It is almost 3 AM in Portland, Oregon. I just finished watching the film, “Apocalypse Now, Redux.” The original film was made in 1979, and was directed by Francis Ford Coppola. The film won five Academy Awards in 1980, but did not win Best Picture.
In 2001, the definitive version was released. It was re-edited and re-mastered. Hence, the word, “Redux ” was added, which means brought back, or revived. I probably saw the original film sometime shortly after it was released. I had never seen the 2001 version, which has 49 minutes of additional footage. This version is approximately 202 minutes long. In my opinion, it is not just a film, it is a high-powered experience, especially for those who were raised in that era.
I remember being a senior in high school, when I heard this announcement on the radio: ” John Fitzgerald Kennedy, 35th president of the United States is dead.” Several months later, The Beatles appeared on The Ed Sullivan Show for the first time. On August 2, 1964, the Gulf of Tonkin incident occurred, which was based on a total lie, and the United States was launched into the barbarity of the Vietnam War. If you have not seen the new version of “Apocalypse Now,” I would highly recommend it. Some people might say it is a Hollywood liberal bullshit version of war. Those who would say this have no idea of the total insanity of the war in Southeast Asia, nor the disturbing twisted mentality of the United States Government under Johnson and Nixon. In short, it is like hearing classical music being played while prisoners were being herded into the gas chambers at Auschwitz. That was the war in Vietnam, Laos and Cambodia. At Auschwitz, 1.1 million people were murdered. In Vietnam, Laos and Cambodia, those killed were four times higher than that concentration camp. That reality cannot be processed by anyone who thinks the United States is the greatest country in the world. Their core belief system could not handle this head on collision. The film, “Apocalypse Now,” was way ahead of its time. The longer I watched it, the more seductively intoxicating it became.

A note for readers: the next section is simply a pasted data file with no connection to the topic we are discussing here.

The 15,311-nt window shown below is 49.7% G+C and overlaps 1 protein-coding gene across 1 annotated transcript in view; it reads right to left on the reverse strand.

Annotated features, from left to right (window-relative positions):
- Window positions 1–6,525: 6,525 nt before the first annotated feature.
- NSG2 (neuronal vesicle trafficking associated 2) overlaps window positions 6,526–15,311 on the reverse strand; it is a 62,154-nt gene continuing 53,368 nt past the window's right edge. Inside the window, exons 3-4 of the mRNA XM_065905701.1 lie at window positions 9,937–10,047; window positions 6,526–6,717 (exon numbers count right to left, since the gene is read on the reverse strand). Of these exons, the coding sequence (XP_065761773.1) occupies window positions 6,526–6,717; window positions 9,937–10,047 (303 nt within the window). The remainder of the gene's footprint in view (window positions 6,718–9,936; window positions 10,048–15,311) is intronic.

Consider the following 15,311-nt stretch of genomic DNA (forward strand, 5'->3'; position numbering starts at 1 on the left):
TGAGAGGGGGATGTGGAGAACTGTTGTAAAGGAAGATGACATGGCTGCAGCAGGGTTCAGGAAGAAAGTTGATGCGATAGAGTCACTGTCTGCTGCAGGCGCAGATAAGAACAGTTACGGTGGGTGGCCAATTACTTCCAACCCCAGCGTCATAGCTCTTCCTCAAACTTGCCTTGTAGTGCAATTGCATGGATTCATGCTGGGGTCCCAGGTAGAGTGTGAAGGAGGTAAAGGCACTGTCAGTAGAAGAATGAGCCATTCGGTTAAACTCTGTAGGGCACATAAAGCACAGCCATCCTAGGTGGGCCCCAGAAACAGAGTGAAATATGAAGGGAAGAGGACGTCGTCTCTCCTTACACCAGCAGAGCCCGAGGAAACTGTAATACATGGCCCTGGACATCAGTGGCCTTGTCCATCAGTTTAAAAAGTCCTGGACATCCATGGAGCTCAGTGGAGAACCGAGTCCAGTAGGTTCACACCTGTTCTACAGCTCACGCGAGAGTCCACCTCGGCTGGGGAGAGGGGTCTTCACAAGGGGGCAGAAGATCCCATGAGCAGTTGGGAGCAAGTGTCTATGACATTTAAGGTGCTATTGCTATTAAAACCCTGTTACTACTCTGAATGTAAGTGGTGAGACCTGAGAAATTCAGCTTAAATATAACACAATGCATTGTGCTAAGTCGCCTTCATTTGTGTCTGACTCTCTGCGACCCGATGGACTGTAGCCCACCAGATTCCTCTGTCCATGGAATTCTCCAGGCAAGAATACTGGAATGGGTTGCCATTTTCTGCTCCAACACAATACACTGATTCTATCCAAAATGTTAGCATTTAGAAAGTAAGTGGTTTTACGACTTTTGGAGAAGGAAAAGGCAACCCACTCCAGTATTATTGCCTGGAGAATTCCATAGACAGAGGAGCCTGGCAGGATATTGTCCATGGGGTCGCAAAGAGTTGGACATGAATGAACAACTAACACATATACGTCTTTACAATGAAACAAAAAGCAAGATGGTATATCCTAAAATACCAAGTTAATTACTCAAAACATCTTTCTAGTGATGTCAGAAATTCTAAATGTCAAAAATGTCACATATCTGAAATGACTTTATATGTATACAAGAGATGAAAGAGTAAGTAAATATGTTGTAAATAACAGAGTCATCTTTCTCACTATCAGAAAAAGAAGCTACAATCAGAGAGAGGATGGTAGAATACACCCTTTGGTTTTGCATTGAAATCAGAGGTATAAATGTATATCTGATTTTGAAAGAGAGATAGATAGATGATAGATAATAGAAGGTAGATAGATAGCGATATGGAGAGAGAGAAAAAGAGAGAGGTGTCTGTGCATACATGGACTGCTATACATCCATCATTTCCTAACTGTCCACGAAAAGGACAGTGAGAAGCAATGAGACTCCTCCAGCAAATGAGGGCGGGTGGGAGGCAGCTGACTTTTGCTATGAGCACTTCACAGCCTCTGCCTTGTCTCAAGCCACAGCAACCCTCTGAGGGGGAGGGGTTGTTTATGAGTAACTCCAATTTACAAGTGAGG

Francis Ford Coppola’s hallucinatory film pushed the insanity of the characters to the extreme, where many people would see the film as strictly entertainment, and no where close to any kind of reality. After all, this is Hollywood, and exaggeration is what it is all about, because directors want to inject adrenaline into the audience. This film, though based on fiction, was insanely true, but the Vietnam War itself, was far worse. The magnitude of the human suffering was so mortifying, that the truth would have to be concealed from the American people.
When I was in Vietnam, I went on R-an-R to Hawaii to meet my wife and three-month-old daughter for the first time. A few days before I left, I was called out in the middle of the night because an American soldier committed suicide with his M-16. When I got there, I did everything possible to save his life as a medic. Several days later, I am in Hawaii enjoying the beautiful weather, staying at an expensive hotel, swimming in the pool, and drinking Primo Beer. Six days later I am back in Vietnam, and the first day back to my unit, mortar rounds come down on top of me, and one U.S. soldier is injured.
Fast forward a couple of months, and I am taking an in-country R-and-R in Da Nang at China Beach. While I was there, a buddy and I were eating our meal in the mess hall at the Rec center. Who walked in, but Miss America and her entourage of four other contestants who were in the Miss America Pageant. A few days later, I was back in my unit, and I am helping take an American soldier off of a medevac helicopter with half of his head gone.
When I hear what is happening in the Middle East, where it has been war after war after war for the Pentagon, I am reminded of what Martin Luther King, Jr. said in his speech on Vietnam on April 4, 1967: ” The greatest purveyor of violence in the world today is my own government.”